Brazil's Defiant Lula Says People Will Decide His Fate
Brazil's former president Luiz Inacio Lula da Silva said Saturday that voters would decide his fate, shrugging off his graft conviction and insisting he was still in the presidential race.
It was Lula's second public speech after an anti-corruption judge handed him a nine-and-a-half year sentence on Wednesday, finding the icon of Latin America's left guilty of taking bribes and money-laundering.
Speaking at a Workers' Party event, Lula vowed that "as long as (prosecutors and judges) have not proven anything against me, I'm going to be criss-crossing the country for you."
Lula, who has been leading in voter intention polls, portrayed the verdict as an attempt to prevent him from being a candidate in the October 2018 elections.
"They are having me tried for political reasons," Lula reiterated Saturday, with supporters chanting "Lula: Warrior of the Brazilian people!"
He was Brazil's first democratically elected leftist and is credited with helping lift 30 million Brazilians out of poverty.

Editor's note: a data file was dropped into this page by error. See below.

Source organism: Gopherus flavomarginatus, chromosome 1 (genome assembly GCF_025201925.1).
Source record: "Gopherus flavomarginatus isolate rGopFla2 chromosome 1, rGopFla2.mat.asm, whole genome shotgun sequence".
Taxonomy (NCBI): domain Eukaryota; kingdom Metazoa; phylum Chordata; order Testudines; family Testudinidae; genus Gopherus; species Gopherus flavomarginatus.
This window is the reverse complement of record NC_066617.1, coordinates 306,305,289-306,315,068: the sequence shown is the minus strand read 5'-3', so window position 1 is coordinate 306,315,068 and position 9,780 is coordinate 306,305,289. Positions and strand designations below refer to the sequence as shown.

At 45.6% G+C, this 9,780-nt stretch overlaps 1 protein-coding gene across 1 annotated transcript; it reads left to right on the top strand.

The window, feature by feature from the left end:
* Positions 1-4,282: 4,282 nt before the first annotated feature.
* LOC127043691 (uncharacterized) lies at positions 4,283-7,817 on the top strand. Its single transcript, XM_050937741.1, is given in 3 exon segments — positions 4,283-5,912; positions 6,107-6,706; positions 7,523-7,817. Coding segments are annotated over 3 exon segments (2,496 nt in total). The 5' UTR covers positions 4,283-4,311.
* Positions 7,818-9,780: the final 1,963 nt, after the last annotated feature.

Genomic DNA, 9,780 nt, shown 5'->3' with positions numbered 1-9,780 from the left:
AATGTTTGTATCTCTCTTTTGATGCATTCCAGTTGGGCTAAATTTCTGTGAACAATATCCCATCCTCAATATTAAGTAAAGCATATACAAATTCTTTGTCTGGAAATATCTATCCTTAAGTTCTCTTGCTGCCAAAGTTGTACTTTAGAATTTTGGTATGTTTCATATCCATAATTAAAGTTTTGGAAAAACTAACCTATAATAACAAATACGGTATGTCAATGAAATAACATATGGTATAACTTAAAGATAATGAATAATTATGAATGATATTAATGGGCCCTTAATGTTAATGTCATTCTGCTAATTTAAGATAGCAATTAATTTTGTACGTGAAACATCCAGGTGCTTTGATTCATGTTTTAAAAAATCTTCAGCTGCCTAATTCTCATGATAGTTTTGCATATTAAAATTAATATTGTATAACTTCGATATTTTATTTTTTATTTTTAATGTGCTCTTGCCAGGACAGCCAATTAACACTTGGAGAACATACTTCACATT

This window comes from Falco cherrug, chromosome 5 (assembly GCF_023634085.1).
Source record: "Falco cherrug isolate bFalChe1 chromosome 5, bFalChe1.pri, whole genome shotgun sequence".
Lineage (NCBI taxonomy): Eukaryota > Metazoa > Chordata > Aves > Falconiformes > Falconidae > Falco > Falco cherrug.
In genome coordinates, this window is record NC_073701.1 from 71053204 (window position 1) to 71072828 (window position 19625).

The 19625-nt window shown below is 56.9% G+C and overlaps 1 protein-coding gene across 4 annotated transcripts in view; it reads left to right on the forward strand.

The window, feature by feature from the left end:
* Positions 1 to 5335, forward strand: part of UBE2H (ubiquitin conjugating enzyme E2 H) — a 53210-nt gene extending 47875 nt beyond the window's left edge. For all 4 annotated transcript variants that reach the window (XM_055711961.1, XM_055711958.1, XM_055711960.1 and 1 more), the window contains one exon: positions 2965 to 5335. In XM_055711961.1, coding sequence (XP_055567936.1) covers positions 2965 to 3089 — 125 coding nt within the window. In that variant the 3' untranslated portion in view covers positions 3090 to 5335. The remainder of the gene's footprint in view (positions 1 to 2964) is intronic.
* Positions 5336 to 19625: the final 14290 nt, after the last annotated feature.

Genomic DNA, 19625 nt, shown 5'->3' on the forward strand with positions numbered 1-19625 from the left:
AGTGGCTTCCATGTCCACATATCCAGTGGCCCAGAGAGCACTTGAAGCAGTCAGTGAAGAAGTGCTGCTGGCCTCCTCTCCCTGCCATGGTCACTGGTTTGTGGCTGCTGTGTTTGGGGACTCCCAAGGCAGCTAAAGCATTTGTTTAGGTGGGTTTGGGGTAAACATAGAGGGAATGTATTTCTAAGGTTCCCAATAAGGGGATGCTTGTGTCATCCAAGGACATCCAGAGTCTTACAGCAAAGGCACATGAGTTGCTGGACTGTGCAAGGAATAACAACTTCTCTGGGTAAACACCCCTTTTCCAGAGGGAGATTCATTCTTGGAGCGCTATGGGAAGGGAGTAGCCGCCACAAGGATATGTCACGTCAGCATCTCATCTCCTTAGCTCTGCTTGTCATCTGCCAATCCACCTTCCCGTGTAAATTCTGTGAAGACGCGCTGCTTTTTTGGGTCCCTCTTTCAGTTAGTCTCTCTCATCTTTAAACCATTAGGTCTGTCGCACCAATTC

Latin America's biggest economy was riding high when Lula was in power, earning an investor-grade rating and winning the rights to host last year's Olympic Games.
His chosen successor, Dilma Rousseff, was impeached and booted from office last year, with her vice president Michel Temer -- a conservative who is now also battling for political survival -- taking over.
Lula said he was convicted "without proof" on Wednesday by anti-corruption judge Sergio Moro, who found that the former president received a luxury beachside apartment and $1.1 million in cash from one of Brazil's biggest construction companies, OAS.
Lula, in power from 2003 to 2010, remains free while his lawyers appeal the verdict.